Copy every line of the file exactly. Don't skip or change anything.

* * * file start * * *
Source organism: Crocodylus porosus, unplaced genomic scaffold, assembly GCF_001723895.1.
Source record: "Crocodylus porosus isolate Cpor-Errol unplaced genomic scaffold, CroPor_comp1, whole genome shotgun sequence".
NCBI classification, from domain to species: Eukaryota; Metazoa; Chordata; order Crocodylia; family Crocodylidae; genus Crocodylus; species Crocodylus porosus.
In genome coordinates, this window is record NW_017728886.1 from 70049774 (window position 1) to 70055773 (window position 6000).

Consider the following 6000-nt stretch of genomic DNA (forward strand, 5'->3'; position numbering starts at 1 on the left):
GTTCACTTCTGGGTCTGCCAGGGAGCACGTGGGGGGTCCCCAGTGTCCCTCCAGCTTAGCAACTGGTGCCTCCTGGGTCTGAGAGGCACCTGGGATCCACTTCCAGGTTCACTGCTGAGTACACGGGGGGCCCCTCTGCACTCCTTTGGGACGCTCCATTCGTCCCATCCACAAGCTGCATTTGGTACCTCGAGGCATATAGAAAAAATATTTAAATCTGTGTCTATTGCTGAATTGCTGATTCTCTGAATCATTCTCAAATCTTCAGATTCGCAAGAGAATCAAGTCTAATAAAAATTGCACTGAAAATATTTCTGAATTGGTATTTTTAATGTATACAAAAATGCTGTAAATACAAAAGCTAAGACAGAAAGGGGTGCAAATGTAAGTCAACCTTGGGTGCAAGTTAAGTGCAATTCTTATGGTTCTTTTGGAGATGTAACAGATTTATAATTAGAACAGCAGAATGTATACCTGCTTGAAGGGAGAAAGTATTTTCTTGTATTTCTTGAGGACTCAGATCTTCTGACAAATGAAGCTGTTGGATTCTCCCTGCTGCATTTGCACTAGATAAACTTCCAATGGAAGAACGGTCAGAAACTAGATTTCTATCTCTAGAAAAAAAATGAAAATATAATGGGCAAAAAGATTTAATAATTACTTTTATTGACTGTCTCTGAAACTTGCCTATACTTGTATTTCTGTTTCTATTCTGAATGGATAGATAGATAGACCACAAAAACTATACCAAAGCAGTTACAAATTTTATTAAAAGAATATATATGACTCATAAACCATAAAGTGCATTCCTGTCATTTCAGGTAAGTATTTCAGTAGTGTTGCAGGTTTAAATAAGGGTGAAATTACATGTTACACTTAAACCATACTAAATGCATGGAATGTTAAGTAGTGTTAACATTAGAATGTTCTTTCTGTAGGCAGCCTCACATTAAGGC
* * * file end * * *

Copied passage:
Source organism: Crocodylus porosus, unplaced genomic scaffold, assembly GCF_001723895.1.
Source record: "Crocodylus porosus isolate Cpor-Errol unplaced genomic scaffold, CroPor_comp1, whole genome shotgun sequence".
NCBI classification, from domain to species: Eukaryota; Metazoa; Chordata; order Crocodylia; family Crocodylidae; genus Crocodylus; species Crocodylus porosus.
In genome coordinates, this window is record NW_017728886.1 from 70049774 (window position 1) to 70055773 (window position 6000).

Consider the following 6000-nt stretch of genomic DNA (forward strand, 5'->3'; position numbering starts at 1 on the left):
GTTCACTTCTGGGTCTGCCAGGGAGCACGTGGGGGGTCCCCAGTGTCCCTCCAGCTTAGCAACTGGTGCCTCCTGGGTCTGAGAGGCACCTGGGATCCACTTCCAGGTTCACTGCTGAGTACACGGGGGGCCCCTCTGCACTCCTTTGGGACGCTCCATTCGTCCCATCCACAAGCTGCATTTGGTACCTCGAGGCATATAGAAAAAATATTTAAATCTGTGTCTATTGCTGAATTGCTGATTCTCTGAATCATTCTCAAATCTTCAGATTCGCAAGAGAATCAAGTCTAATAAAAATTGCACTGAAAATATTTCTGAATTGGTATTTTTAATGTATACAAAAATGCTGTAAATACAAAAGCTAAGACAGAAAGGGGTGCAAATGTAAGTCAACCTTGGGTGCAAGTTAAGTGCAATTCTTATGGTTCTTTTGGAGATGTAACAGATTTATAATTAGAACAGCAGAATGTATACCTGCTTGAAGGGAGAAAGTATTTTCTTGTATTTCTTGAGGACTCAGATCTTCTGACAAATGAAGCTGTTGGATTCTCCCTGCTGCATTTGCACTAGATAAACTTCCAATGGAAGAACGGTCAGAAACTAGATTTCTATCTCTAGAAAAAAAATGAAAATATAATGGGCAAAAAGATTTAATAATTACTTTTATTGACTGTCTCTGAAACTTGCCTATACTTGTATTTCTGTTTCTATTCTGAATGGATAGATAGATAGACCACAAAAACTATACCAAAGCAGTTACAAATTTTATTAAAAGAATATATATGACTCATAAACCATAAAGTGCATTCCTGTCATTTCAGGTAAGTATTTCAGTAGTGTTGCAGGTTTAAATAAGGGTGAAATTACATGTTACACTTAAACCATACTAAATGCATGGAATGTTAAGTAGTGTTAACATTAGAATGTTCTTTCTGTAGGCAGCCTCACATTAAGGC